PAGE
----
My first exposure to Monitor Audio’s Radius-series speakers came through a stereo system based on a small subwoofer and an adorable pair of tiny cube-shaped Radius R45 satellites—satellites so small they could fit in the palm of your hand. “Cute,” I thought, “and obviously well made, but they’re probably too small to use in a full-sized surroundsound system.” But these days the Radius family has grown to incorporate much larger and more capable models including six satellite/center-channel speakers and two powered subwoofers, plus necessary stands and accessories. The new models reflect the design aesthetics of the original R45s, but in a more sophisticated form (picture speakers that combine compact, flat-panel dimensions with an almost Scandinavian sleekness, tempered with gently rounded enclosure edges that add a touch of warmth and whimsy). What is more, the new, larger Radius models are suitable for use in surround systems that can fill a goodsized family room with sound.
There are more Radius system configurations than I can count, but to give you a sense of the scope of the lineup, I chose a review system based on a pair of flagship Radius R270 floorstanders as left/right main speakers, an R250 center channel, a pair of R90 satellites with optional floors stands as left/right surrounds, and the R720 powered subwoofer. Radius models are available in a delicious variety of finishes (rose-mahogany, walnut, silver, piano-black or piano-white.) Our pianoblack review samples proved so attractive that, after seeing them for the first time, TPV/AVguide Art Director Rob Amoroso (who knows an elegant design when he sees one) said, “I want them.”
Like all Monitor Audio speakers, the Radius series emphasizes advanced drive-unit technology, with most models featuring the firm’s signature CCAM alloy gold dome tweeters and MMP2 (metal matrix polymer) midbass drivers. The Radius system also excels in attention to small, critical details: Drive units are cinched tight into their cabinets by fasteners that apply tension from the rear, making the enclosures stiffer and less prone to resonance. Floorstanding models such as the R270 place binding posts out in the open and down at floor level, greatly simplifying cabling (bless you, Monitor, for not putting binding posts high above the floor or beneath the speakers). Wall-mountable Radius models ship with appropriate brackets, hardware, and mounting templates. Finally, as a welcome nod toward aesthetic flexibility, Radius speakers come with two sets of mesh grilles in contrasting colors. Monitor Audio attends to details others sometimes overlook.
But how does the Radius system sound? Most listeners notice three sonic characteristics of this system: first, its upper midrange/treble transparency; second, the openness and beguiling clarity of its midrange; third, the warmth and smoothness of its bass.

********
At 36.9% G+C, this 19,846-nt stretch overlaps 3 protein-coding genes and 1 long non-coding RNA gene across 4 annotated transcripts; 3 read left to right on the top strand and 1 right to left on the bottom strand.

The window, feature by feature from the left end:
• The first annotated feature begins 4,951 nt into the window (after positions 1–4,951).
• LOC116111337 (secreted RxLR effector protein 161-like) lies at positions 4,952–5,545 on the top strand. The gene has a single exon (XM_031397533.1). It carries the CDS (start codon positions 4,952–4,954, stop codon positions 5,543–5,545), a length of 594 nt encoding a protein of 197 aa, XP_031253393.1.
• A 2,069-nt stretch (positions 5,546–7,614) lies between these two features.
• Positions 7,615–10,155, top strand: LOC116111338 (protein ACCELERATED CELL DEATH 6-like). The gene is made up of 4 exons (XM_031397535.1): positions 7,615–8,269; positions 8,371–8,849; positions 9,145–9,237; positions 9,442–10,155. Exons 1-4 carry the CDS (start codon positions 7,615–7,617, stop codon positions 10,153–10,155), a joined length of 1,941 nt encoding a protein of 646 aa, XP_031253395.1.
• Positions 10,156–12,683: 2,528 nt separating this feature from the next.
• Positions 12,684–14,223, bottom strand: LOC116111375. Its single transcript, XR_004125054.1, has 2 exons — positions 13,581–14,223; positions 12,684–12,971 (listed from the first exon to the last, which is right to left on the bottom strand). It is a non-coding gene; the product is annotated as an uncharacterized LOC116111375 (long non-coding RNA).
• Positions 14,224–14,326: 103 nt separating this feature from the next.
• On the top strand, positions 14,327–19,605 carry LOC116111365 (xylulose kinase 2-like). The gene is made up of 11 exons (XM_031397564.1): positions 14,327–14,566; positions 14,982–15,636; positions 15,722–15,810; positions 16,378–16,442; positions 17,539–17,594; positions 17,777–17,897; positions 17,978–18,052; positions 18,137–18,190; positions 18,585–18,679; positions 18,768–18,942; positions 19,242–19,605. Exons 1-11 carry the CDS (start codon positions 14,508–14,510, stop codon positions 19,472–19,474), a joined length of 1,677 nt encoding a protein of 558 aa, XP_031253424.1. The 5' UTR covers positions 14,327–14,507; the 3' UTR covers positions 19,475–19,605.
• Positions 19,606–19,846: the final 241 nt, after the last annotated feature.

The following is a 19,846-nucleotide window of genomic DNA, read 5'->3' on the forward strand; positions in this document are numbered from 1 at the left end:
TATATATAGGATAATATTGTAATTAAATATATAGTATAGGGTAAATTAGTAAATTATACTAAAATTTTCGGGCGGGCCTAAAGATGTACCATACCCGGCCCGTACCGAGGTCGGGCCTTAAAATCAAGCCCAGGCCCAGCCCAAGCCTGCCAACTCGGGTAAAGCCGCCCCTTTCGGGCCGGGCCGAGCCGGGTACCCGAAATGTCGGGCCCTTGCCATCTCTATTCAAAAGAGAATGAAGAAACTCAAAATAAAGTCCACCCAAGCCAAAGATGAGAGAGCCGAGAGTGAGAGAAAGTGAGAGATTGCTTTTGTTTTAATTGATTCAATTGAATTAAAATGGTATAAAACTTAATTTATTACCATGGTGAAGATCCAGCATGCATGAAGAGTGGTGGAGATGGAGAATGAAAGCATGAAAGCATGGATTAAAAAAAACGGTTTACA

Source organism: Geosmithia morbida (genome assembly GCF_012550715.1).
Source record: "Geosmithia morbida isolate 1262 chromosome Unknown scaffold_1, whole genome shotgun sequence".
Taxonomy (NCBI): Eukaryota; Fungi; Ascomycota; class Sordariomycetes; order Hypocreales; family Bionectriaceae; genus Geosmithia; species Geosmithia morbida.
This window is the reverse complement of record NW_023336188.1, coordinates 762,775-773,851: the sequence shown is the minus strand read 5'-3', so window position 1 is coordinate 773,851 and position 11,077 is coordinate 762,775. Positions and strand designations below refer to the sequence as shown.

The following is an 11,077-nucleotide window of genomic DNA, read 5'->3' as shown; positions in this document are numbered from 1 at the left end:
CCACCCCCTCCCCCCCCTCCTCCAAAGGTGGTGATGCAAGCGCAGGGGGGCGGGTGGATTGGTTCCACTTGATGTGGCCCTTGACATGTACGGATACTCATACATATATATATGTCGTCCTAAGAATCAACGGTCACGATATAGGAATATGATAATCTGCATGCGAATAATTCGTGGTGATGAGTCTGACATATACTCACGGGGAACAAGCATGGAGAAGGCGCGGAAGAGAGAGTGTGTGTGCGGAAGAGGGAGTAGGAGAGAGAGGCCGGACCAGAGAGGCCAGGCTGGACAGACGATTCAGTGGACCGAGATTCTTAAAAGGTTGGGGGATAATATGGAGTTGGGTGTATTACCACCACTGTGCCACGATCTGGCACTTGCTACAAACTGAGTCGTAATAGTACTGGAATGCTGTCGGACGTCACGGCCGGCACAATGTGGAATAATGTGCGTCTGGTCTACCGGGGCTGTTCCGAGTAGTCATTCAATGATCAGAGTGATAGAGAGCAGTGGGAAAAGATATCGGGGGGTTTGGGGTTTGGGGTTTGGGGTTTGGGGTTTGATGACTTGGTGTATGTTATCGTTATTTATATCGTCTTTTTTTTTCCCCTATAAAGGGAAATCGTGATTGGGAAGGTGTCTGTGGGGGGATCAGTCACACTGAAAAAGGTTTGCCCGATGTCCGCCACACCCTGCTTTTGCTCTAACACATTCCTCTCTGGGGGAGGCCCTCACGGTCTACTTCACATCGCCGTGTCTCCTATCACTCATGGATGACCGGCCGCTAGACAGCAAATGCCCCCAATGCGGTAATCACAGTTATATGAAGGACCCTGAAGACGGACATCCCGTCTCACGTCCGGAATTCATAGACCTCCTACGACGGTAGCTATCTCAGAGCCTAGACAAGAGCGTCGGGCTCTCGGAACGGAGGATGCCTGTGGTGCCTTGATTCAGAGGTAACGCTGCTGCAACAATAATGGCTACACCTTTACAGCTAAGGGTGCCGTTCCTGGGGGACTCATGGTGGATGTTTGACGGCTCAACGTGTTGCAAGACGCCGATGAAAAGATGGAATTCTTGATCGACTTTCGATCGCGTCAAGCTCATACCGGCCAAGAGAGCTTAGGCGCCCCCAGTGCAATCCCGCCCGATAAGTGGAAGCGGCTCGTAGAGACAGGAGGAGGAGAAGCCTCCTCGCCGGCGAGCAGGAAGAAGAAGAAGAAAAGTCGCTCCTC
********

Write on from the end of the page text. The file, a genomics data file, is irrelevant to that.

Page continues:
The Radius system’s upper midrange and treble transparency have everything to do with the “house sound” of Monitor’s C-CAM gold dome tweeters. Their strengths include excellent high-frequency extension, good resolution, and excellent perceived transient speed, so that when you listen for fine high-frequency details (the different voices of various cymbals within a drum kit or the upper harmonics of voices or strings), you may find the Radius system effortlessly retrieves information comparable systems tend to miss. However, some listeners find Monitor’s tweeters overly bright and therefore splashy or aggressive on hard high-frequency transients. The incisiveness of the Radius system’s highs is a double-edged sword, sometimes cutting through soundtrack clutter and improving dialog intelligibility, but at other times imposing a hint of unwelcome upper midrange/treble edginess. Because knowledgeable listeners sometimes differ in their reactions to the Radius tweeters, I encourage prospective buyers to evaluate their sound for themselves.
One of the most pleasing aspects of the Radius system is the unforced clarity and openness of its midrange. This pays real dividends on male and female voices and helps highlight small textural details that bring film soundtracks alive. A good example occurs in The Matrix, during the scene where Neo is taken to meet the Oracle. Though I have watched this film many times, I never noticed until hearing the soundtrack through the Radius system that there is music playing softly—almost subliminally— in the background as Neo and the Oracle converse. The Radius system makes such details easy to hear, without beating the listener over the head with them. In addition, the midrange drivers, which are small in diameter and therefore disperse better than larger drivers, serve up imaging arguably superior to that from larger, more costly Monitor models. The trick, here, is that these drivers are light, stiff, and fast—in a word, agile—and therefore able to keep up with the blazing speed of the Radius tweeters. To appreciate what a difference this can make, try a track from one of the superb Chesky multichannel SACD recordings— a favorite of mine is “Not While I’m Around” from Christy Baron’s Retrospective—to savor the threedimensionality of the sound. At its best, the Radius system treats you to a coherent 3D soundscape, not to the sound of five channels blaring forth from the corners of your room. The only catch is that when tweeter-induced moments of midrange/treble edginess arise, they tug your ears back towards the speaker enclosures, breaking the 3D illusion. Fortunately, these intrusions don’t happen very often.